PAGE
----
• Lay persons are further encouraged to perform continuous hands-only CPR at a minimum until EMS arrival.[4]
  • An upper boundary for the number of chest compressions was added at 120 per minute, making the current recommendation 100-120 per minute. The 2010 guidelines only stated 100+ per minute.[4]
  • An upper boundary on the depth of chest compressions was added at 2.4 inches, making the current recommendation 2-2.4 inches. The 2010 guidelines only stated at least 2 inches.[4]
  • Added BLS and lay person administration of naloxone (IM or IN) for suspected opiate overdoses.[4]
  • For simplicity, vasopressin was removed from the Cardiac Arrest Algorithm.[4]
  • Waveform capnography was further emphasized and an ETCO2 of less than 10 mmHg after 20 minutes of resuscitation was added as legitimate factor in the decision to terminate resuscitation.[4]
  • Targeted temperature management was further refined with a new goal range 32-36 °C.[5]
  • Routine atropine use in intubations is no longer recommended unless there is a high risk for bradycardia.[5]
  • The OHCA and IHCA (Out of hospital cardiac arrest) and (In Hospital Cardiac arrest) Chain also has been added as different ones. Separate Chains of Survival have been recommended that identify the different pathways of care for patients who experience cardiac arrest in the hospital as distinct from out-of-hospital settings.[4]

2010 guidelines

The ACLS guidelines were updated by the American Heart Association[6] and the International Liaison Committee on Resuscitation[7] in 2010. New ACLS guidelines focus on BLS as the core component of ACLS.[2] Foci also include end tidal CO
monitoring as a measure of CPR effectiveness, and as a measure of ROSC. Other changes include the exclusion of atropine administration for pulseless electrical activity (PEA) and asystole. CPR (for ACLS and BLS) was reordered from "ABC" to "CAB" (circulation, airway, breathing) to bring focus to chest compressions, even recommending compression-only CPR for laypersons. (note, however, that in pediatric resuscitation, respiratory arrest is more likely to be the main cause of arrest than adults.[8])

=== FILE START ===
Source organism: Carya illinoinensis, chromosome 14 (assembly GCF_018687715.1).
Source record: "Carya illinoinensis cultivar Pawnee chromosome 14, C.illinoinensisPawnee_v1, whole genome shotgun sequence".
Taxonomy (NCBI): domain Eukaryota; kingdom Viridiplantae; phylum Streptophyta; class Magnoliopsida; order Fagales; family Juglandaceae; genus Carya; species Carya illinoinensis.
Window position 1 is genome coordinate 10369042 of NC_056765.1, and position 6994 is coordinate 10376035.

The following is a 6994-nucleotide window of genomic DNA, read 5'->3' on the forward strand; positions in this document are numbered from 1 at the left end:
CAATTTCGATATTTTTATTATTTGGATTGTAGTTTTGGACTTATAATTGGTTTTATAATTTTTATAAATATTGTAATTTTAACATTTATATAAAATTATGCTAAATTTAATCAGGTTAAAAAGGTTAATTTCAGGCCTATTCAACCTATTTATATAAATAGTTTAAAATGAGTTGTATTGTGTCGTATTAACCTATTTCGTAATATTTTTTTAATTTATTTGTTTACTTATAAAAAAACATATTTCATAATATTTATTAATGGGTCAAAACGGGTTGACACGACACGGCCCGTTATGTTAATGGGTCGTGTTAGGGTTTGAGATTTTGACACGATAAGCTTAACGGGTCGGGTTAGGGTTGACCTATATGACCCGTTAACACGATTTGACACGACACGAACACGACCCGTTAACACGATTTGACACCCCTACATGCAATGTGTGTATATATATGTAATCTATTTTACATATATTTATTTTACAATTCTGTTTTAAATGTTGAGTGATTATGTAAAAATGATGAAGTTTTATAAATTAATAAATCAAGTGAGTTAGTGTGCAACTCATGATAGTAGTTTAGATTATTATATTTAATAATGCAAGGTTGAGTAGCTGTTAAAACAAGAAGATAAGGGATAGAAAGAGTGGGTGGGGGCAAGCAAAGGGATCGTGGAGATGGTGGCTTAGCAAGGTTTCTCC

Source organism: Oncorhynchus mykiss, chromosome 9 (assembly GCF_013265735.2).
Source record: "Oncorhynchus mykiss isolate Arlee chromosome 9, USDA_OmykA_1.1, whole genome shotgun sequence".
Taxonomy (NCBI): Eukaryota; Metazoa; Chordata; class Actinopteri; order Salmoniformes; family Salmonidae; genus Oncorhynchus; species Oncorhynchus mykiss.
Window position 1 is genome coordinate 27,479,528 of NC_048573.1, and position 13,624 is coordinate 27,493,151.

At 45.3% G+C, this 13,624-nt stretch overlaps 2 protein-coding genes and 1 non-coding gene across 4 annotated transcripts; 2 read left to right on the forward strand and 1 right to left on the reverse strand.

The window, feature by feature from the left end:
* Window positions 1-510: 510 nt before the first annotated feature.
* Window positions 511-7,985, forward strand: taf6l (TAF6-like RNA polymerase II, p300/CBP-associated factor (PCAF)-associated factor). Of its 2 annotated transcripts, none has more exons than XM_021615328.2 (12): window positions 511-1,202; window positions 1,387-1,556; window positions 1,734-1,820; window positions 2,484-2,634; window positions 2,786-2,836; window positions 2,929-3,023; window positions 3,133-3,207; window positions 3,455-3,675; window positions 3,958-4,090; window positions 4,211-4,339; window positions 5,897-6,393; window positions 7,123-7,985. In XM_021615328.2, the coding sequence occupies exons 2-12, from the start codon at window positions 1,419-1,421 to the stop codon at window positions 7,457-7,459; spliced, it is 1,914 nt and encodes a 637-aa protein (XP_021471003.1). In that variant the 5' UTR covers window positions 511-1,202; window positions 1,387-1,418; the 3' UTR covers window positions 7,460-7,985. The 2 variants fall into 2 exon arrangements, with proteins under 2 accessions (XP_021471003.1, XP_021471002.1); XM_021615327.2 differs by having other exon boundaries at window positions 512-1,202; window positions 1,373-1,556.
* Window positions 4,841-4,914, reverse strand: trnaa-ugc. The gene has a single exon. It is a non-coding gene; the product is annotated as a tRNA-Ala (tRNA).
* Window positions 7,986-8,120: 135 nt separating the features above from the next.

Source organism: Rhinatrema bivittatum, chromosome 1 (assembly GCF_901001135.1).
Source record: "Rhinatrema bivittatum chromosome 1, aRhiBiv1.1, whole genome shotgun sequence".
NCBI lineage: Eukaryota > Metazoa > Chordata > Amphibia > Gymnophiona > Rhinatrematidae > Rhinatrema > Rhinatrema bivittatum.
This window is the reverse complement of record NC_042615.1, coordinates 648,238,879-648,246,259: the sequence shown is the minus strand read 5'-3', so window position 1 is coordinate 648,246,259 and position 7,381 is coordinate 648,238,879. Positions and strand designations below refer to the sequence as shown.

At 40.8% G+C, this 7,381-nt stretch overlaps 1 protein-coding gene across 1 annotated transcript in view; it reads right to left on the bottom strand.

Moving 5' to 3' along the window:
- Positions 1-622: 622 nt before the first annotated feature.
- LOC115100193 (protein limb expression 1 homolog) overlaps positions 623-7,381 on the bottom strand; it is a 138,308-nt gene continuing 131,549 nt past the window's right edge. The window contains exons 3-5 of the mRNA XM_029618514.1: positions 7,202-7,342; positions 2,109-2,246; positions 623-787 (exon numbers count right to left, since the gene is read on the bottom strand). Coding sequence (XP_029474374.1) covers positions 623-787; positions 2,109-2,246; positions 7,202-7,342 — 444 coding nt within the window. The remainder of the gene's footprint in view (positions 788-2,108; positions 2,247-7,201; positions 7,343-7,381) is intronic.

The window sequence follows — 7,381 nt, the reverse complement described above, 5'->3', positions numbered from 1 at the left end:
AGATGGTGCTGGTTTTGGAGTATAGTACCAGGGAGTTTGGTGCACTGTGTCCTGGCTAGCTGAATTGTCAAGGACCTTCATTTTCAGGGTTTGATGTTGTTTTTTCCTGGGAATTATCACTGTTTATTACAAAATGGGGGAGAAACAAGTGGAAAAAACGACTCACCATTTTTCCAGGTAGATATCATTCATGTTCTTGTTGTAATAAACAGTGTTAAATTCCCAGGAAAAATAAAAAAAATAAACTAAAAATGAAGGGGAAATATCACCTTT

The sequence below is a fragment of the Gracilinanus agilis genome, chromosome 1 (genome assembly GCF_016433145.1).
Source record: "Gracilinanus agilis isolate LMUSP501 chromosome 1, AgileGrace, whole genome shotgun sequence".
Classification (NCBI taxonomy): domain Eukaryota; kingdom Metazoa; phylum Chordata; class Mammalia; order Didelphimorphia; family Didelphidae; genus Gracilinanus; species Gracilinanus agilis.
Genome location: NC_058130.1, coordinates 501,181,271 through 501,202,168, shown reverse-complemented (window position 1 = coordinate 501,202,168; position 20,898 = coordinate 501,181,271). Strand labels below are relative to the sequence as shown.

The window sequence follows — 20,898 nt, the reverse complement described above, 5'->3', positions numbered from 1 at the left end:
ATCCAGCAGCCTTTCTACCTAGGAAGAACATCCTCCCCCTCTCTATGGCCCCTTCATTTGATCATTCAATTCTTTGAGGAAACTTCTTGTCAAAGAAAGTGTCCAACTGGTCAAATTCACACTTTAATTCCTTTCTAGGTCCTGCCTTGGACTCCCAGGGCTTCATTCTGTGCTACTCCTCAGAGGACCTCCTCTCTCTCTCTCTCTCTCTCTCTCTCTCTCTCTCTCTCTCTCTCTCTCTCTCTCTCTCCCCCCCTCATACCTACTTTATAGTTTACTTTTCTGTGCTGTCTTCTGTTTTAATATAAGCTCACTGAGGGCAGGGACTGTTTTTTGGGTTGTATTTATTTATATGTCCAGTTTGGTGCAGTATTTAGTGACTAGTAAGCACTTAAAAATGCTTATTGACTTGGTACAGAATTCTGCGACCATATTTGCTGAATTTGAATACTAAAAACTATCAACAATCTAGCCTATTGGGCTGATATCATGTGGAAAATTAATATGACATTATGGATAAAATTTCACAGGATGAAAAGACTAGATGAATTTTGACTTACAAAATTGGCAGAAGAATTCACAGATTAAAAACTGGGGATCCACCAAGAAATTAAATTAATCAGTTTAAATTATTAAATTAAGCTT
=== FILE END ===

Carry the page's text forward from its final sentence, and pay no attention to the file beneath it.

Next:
2005 guidelines

The 2005 guidelines acknowledged that high quality chest compressions and early defibrillation are the key to positive outcomes, while other "typical ACLS therapies ... "have not been shown to increase rate of survival to hospital discharge".[9] In 2004, a study found that the basic interventions of CPR and early defibrillation and not the advanced support improved survival from cardiac arrest.[10]

The 2005 guidelines were published in Circulation.[11] The major source for ACLS courses and textbooks in the United States is the American Heart Association; in Europe, it is the European Resuscitation Council (ERC). Most institutions expect their staff to recertify at least every two years. Many sites offer training in simulation labs with simulated code situations with a dummy. Other hospitals accept software-based courses for recertification. An ACLS Provider Manual reflecting the new Guidelines is now available.

Stroke is also included in the ACLS course with emphasis on the stroke chain of survival.[12]

1995 - 2000 guidelines